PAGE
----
Last-Minute Mock Draft

I’m ignoring the teams at each slot for now since some analysts are projecting as many as 10 trades. After being buried in information for the last few weeks, here’s my final guess at how the first round shakes out.

1. Andrew Luck

2. Robert Griffin III

3. Trent Richardson

4. Matt Kalil

5. Morris Claiborne

6. Justin Blackmon

7. Fletcher Cox

8. Ryan Tannehill

9. Mark Barron

10. Michael Floyd

11. Melvin Ingram

12. Luke Kuechly

13. Cordy Glenn

14. Michael Brockers

15. Quinton Coples

16. Chandler Jones

17. Stephon Gillmore

18. Dontari Poe

19. Whitney Mercilus

20. Dre Kirkpatrick

21. Courtney Upshaw

22. Stephen Hill

23. Riley Reiff

24. Dave DeCastro

25. Jerel Worthy

26. Coby Fleener

27. Shea McLellin

28. Nick Perry

29. Dont’a Hightower

30. Peter Konz

31. Harrison Smith

32. Jonathan Martin



Draft Profile: Tom Compton

The Draft Daze interview tour continued with one of the most intriguing prospects in the draft, South Dakota tackle Tom Compton. Compton, a native of Rosemount, Minnesota, never expected to be on the NFL’s doorstep, as one of the players expected to be picked in the middle rounds of next week’s draft. Compton was lightly recruited out of high school, gaining scholarship offers from mostly Division II schools in Minnesota and the Dakotas.

But he blossomed at the University of South Dakota in Vermillion, a city of just 10,000 people in the southeast corner of the state. He was a four-year starter on the offensive line and added about fifty pounds to his frame, which is now prototype tackle-size (6-5, 314 pounds).  Add that to a kid who possesses a good work ethic and athleticism and you’re left with a possible sleeper pick in the draft’s middle rounds. He’s had personal interviews with the Texans, Saints, and Chargers, and made a pre-draft visit with the Minnesota Vikings, the team he rooted for growing up.

Compton’s story is already an interesting one. But next week, it will get even better.

Here’s an excerpt from my interview with Compton. Everything else will appear in the book.

It’s been a while since your school has had someone drafted (Chul Swanke in the 11th Round of the 1986 Draft). Is that exciting for you to perhaps get some publicity for your school?

It’s a really cool position that I’m in. Being the first guy drafted in the seven-round format would mean a lot to me, getting to represent the people I’ve come to know. It would be a cool way to pay back the school and maybe bring in some good recruits and help their program.

Did you think the NFL might be a possibility coming out of high school?

I hadn’t even thought of the NFL at all really. I just wanted to play college football at the best school I could go to. I wanted to play Division I, whether it was Division I or Division I-AA. I didn’t want to walk on, I just wanted to have a good experience at college and play football.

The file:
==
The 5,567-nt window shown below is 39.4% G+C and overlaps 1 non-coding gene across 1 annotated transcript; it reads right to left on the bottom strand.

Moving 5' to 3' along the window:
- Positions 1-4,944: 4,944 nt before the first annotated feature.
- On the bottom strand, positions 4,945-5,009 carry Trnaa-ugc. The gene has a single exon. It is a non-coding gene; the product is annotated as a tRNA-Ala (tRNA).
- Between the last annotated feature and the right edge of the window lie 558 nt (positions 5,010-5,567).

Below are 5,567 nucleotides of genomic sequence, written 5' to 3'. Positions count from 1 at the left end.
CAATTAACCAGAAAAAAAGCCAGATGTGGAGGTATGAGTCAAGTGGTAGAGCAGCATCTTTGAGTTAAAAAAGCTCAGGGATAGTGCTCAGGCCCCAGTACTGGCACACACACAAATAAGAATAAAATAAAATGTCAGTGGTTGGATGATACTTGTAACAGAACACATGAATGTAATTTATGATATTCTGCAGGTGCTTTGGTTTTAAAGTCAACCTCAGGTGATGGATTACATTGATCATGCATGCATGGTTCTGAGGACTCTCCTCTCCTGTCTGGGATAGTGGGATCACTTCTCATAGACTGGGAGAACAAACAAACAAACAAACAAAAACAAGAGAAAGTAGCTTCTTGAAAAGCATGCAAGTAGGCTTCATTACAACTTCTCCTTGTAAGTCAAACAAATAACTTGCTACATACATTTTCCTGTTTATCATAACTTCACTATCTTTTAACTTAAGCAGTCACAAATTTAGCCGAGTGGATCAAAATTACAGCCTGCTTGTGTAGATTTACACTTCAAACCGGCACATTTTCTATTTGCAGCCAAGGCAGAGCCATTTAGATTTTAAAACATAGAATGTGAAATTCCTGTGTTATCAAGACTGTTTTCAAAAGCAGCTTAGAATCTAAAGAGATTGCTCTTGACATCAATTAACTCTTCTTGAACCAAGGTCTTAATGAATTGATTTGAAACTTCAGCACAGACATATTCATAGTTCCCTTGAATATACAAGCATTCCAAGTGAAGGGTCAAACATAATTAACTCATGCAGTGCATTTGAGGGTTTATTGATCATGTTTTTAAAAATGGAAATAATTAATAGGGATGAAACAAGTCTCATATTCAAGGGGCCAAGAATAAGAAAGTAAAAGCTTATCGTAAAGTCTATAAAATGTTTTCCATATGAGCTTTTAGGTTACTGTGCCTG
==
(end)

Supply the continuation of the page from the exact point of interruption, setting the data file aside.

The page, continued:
Did you get a lot bigger during colllege?

I got there at about 260 pounds and played my reshirt freshman year at 285. I was fortunate enough to start as a redshirt freshman and start every game for four years. That definitely was a cool thing to have happened. It allowed me to put a lot of tape out there.

Many thanks to Tom for the interview amid the hectic nature of draft season. Look for his name during next week’s draft coverage on ESPN and the NFL Network.  

Inside the Draft: Ralph Cindrich

Ralph Cindrich provides a unique perspective on the NFL Draft, having faced it as a player and an agent for more than 30 years.

The Draft Daze interview tour continued with Ralph Cindrich, a former standout player who has had a very successful career as an agent. Cindrich has negotiated the NFL’s Draft for more than 30 years with a list of clients that has included Jeff Saturday, Mark May, Gary Clark, and Al Toon among others.  This year, things come full circle as Cindrich serves as a co-representative for Al’s son, Nick, a wide receiver from Wisconsin. He also wins bonus points for having the best draft day story of any interview subject so far (which is so good I’m saving most of it for the book) and being one of the most entertaining people on my Twitter feed.

Here are a few highlights of the interview that I’m not hoarding for later use. The first one focuses on Cindrich’s own frustrating experience as a draft prospect. After being an All-American in both wrestling and football at the University of Pittsburgh, injuries pushed Cindrich all the way into the fifth round.